“Raindrops on roses and whiskers on kittens . . .”
Blah blitty blah blah, that song is annoying.
It had a nice message, I guessed, but I never understood why it was considered a Christmas song. There wasn’t a single mention of Christmas or the holiday season, and yet, every year, I spent my visit to the mall hearing that song playing through the tinny speakers.
Every year, a couple of days before Christmas, I hitched a ride to the mall a couple of towns away with Nina’s parents to do whatever Christmas shopping still remained. Nina and I had already been through the customary gifts best friends got each other ages ago. There had to be something I could get her that nobody else would think of, but it wasn’t jumping out at me.
Unlike our usual trips, this year we had a couple of extra people accompanying us, one of which was the Lopez’s foster daughter, Val. Val had only been with the Lopez’s for a few months now, but she’d already found a way under my skin. She was the personification of ‘tickled pink.’ She giggled. She flounced. She wore dresses and hearts, flowers and lace. And she was immensely sparkly.
And worse, she brought her boyfriend. Adam was cool and all, but the last thing I wanted to do was listen to Val flirt her tail off. Those two were disgustingly adorable together.
After an entire floor of various shops, I dropped onto one of the benches to think. I still had an hour before I had to meet up with the rest of the Lopez shopping crew somewhere in this winter wonderland. I was trying to be happy about the holiday season. My aunt was coming into town, and we were going to have Christmas dinner at my Uncle Josh’s house, but my parents were arguing worse than ever. Dread pooled in my stomach.
I flopped back on the nearest bench and looked at the ceiling. Glistening snowflakes descended from clear cables and caught the light of multi-colored bulbs lining the ceiling. People bustled around the store, treating the world to a chorus of them calling for each other across stores. The space smelled like a mix of damp coats coming in from the rain and sample perfume spritzes. And above the screams and chatter was terrible, cliched Christmas music.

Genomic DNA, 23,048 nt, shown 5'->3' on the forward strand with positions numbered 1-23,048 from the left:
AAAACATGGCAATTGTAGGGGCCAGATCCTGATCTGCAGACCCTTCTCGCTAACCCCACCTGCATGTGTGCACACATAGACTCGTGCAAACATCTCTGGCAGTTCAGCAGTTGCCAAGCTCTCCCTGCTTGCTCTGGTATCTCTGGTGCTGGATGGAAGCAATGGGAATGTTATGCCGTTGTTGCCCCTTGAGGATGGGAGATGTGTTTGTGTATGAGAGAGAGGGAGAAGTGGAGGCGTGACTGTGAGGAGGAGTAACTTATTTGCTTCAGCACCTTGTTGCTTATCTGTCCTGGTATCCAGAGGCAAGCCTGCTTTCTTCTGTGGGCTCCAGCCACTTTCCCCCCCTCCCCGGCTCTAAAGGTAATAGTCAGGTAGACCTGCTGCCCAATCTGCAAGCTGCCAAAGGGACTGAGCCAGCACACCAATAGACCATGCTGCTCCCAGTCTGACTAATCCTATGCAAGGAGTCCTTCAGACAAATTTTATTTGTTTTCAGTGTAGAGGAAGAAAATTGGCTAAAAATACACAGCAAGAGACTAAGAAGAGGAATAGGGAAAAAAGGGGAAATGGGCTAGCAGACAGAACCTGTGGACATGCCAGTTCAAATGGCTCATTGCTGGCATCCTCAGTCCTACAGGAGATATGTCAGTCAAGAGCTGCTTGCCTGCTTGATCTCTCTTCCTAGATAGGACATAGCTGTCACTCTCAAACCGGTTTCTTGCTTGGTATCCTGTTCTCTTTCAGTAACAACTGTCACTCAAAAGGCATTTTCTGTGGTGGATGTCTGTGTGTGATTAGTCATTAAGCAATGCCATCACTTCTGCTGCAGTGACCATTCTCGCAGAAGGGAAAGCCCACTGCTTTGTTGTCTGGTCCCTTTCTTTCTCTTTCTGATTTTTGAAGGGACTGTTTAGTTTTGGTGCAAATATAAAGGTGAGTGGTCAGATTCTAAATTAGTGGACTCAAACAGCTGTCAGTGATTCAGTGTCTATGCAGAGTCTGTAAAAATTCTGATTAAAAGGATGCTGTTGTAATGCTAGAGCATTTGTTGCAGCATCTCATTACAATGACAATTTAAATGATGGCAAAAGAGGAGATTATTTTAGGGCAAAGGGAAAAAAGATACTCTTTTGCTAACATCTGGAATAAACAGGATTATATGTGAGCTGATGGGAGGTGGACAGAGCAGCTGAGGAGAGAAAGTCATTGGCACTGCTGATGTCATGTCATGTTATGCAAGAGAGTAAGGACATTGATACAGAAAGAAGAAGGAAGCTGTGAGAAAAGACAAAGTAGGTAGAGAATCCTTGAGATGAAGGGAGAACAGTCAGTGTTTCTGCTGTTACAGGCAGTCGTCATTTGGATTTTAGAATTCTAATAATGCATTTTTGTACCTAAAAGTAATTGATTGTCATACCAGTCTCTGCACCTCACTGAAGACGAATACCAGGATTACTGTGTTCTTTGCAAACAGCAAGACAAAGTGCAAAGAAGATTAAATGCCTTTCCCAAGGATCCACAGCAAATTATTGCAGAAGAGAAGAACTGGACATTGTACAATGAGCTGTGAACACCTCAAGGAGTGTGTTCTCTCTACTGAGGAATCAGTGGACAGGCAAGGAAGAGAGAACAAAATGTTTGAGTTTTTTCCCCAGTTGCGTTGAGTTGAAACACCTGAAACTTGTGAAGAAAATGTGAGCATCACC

“Ugh!” I sat up in a huff to find the craft store right in front of me.
It was perfect. Nina’s cake art had gotten more impressive, but she only seemed to do it at the ice cream shop. Maybe what she needed was . . .
I rushed to the craft store with a brilliant idea in mind. Rushing through aisle after aisle of knitting supplies, fabric, and scrapbook supplies, I finally found the baking supply section. I hefted the most extensive collection of baking supplies I could handle off of the shelf, and headed toward the front of the store, to the checkout line.
“Are you sure about this?” A familiar voice spoke from the other side of the aisle.
“Well, it was your idea,” Val shot back.
“You’re the one who wants to get a gift for her,” Adam said. “I just pointed you in the right direction.” A pause. “Look. You want to impress her. This is the way to go. I’m just not sure why you’re so worried about it.”
“She’s Nina’s best friend!” Val said, and I nearly gasped. “I must at least try to win her over.” A sigh. “I want her to like me.”
“If that’s how you feel about it,” another pause, “this is your gift.”
I waited until I heard their voices fade, acutely aware of how easy it would be for them to know I’d overheard the snippet of conversation. Once they were gone, I stepped around the corner into the next aisle to see if I could figure out what they were talking about, all the while trying not to feel awful.
I had my issues with Val, and I had good reasons for it. We were fundamentally different people, and she was over-dramatic at the simplest of times. She tended to offend me at least once a day, because she didn’t think when she spoke. I wasn’t even easy to offend.
I wasn’t sure she could possibly win me over. But it was nice that she wanted to try.
The following aisle was filled with beautiful hard-backed journals with stylized text or majestic images on their covers. The lower shelves contained writing implements of all kinds, from standard stick pens to lovely gel pens, in various colors. This aisle was my dream.
If Val got me something from here, it truly would be a kind and thoughtful gift. These were a few of my favorite things.
Heart warmed, I returned to my shopping, spending the remainder of the day goofing with my friends and the Lopez’s, and finding myself much more welcoming of the whole “Christmas Spirit” thing.
All the while ignoring that Adam was the one who’d actually come up with the gift idea.
I simply remember my favorite things.
And then I don't feel so bad.